Where Do We Need to Go From Here?



Community Member Bio: Daria Ivanovna Nadeina, Galina Ivanova Kandakova, Alexandra Egorovna Truba & Antonina Vasil’evna Kazarova

Today on the ELAR blog, Natalia Aralova and Brigitte Pakendorf intervew four of their consultants in the Far East of the Russian Federation. Natalia and Brigitte’s documentation project is Documentation of Negidal, a nearly extinct Northern Tungusic language of the Lower Amur.

We interviewed four of our Negidal speakers individually, and then compiled their answers to each question and translated the responses into English. Daria Ivanovna Nadeina (DIN) was born in 1942; she worked in the village kindergarten and primary school, as a shopkeeper, as the head of the village administration, and as a teacher of Negidal for children and adults. Galina Ivanova Kandakova (GIK) is the sister of Daria Nadeina; she was born in 1945; she worked in the village club and library, and at the post-office. Alexandra Egorovna Truba (AET) was born in 1947; she worked as a nurse, as a shopkeer, and as the head of a workshop that produced indigenous artefacts.  Antonina Vasil’evna Kazarova (AVK) was born in 1950; she worked in the village kindergarten and primary school, and later as a teacher of Negidal. –Natalia & Brigitte 

  1. Can you tell us a bit about yourself and your language?

DIN: I was born in 1942. My mother worked in the bakery, my father worked as the head of the village administration. He died when he was 72 years old. He used to speak Negidal fluently, even though his stepfather was an Evenk. But his mother was a Negidal.

GIK: My maiden name is Nadeina, I was born in 1945, after the war. One could say that I practically didn’t have any childhood, because the times were very hard. We helped our parents. My father always worked in responsible positions – first as the head of the collective farm, then as the head of the village administration. My mother, on the other hand, was a simple worker – first she worked in the bakery, then in the school. And we children helped them. We always used to speak in our language [i.e. Negidal], from our childhood our parents spoke with us in this language, and until now I speak in my language.

AET: I was born in Vladimirovka, a true Negidal. And I have spoken Negidal since birth, you might say. My father was half Evenk, half Yakut. But everyone only spoke Negidal, and my father learned to speak Negidal. I love my language. It is soft, easy to pronounce. In my language, you can say everything you want, especially concerning the beauty of nature.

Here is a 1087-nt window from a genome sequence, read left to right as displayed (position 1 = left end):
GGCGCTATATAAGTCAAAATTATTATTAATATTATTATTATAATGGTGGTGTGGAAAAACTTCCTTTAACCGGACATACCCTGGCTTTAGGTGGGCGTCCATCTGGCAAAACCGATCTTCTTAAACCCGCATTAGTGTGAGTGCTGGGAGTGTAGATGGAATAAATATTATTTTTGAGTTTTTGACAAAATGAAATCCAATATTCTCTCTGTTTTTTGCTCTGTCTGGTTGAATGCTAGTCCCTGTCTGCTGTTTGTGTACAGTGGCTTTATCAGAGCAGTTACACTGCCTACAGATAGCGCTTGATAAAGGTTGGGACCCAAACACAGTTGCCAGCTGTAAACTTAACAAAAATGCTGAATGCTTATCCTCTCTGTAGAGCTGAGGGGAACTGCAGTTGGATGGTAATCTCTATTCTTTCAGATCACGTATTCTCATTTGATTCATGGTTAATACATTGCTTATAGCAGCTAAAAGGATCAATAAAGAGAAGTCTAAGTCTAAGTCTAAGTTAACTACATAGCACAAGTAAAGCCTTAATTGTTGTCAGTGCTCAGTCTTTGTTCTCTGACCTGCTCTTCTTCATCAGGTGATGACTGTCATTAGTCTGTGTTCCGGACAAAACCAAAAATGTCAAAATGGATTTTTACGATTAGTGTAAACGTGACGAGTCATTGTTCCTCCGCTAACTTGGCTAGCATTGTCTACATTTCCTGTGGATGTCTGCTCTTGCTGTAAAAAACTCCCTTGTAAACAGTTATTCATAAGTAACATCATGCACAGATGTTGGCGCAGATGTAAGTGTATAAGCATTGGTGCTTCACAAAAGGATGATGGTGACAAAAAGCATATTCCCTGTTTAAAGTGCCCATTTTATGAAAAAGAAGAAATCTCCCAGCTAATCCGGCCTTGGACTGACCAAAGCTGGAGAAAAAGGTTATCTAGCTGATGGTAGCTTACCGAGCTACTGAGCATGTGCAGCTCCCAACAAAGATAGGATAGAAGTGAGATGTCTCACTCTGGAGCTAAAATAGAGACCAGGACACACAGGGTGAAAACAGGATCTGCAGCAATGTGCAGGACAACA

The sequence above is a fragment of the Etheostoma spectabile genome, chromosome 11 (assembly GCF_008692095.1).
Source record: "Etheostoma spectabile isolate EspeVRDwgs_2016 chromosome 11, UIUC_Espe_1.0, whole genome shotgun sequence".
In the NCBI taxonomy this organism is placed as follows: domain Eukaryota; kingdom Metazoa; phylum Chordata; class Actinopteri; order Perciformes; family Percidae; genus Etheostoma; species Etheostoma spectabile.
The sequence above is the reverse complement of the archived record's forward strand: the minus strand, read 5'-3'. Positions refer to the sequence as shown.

AVK: Currently, I am a pensioner, I am 67 years old, haven’t worked for about seven years. My service record is more than 40 years. Here in our village basically all people are Evenks and Negidals. The languages have already become a bit similar. In the Evenk National District and further to the north, there the language is already different from the local language, which developed out of the merger [of Evenki] with Negidal. That has resulted in shared words and shared forms.

Galina Ivanovna Kandakova in her sister’s kitchen.
  1. What is your favourite word or phrase in your language? And why?

DIN: I have many favourite words, but I always remember the words of my father. He frequently showed us the path of truth by saying just such Negidal aphorisms. I frequently repeat his words okinda bəjəβə osat əkəsun gunə, gunɟiŋadukkaj osat tətəm iktəβəj kekesenkasun, əmənti ikəjiβe … nimŋeʨaːʨinməj: “Never say anything bad about people, rather than saying something bad, clench your teeth hard, as if you were crushing a bone”. He often said that, because he worked in very difficult times. And he always admonished us that one should never say anything bad about others.

GIK: ikaːmi ikaːkal, hokmi hokkəl, iɲemi iɲekəl, okinda əkəl əmŋəjə taj koldekanma iʨetnakan buŋatβi “If you sing – sing, if you dance – dance, if you laugh – laugh, (but) don’t forget when looking at butterflies that you will die [i.e. life is short].” I say this to my [grand]children, because one shouldn’t live light-heartedly. Why is a person born? In order to leave a trace on earth. That is why I always [say that].

AET: I love the words “dawn, star in the sky”. I love the expression: siβun siβunelʨaː naːilʨa bugаlti “the sun rises and it has turned bright on earth”. Our life, existence on earth is linked to the dawn. Everything wakes up – people and nature. Life begins.

AVK: In the past, when I was still able to walk well, when I was younger and I had friends, we were on very good terms. We went for walks in the forest, went to gather berries, in winter we went for ice-fishing. We would go…. of course, we would choose a day with good weather – well, the weather was always good in the past, it seems – we would go and look, sit at the fire, boil tea, and generally all of us would say “How beautiful it is around here! How beautiful our home country is!”, ajaː bogat!!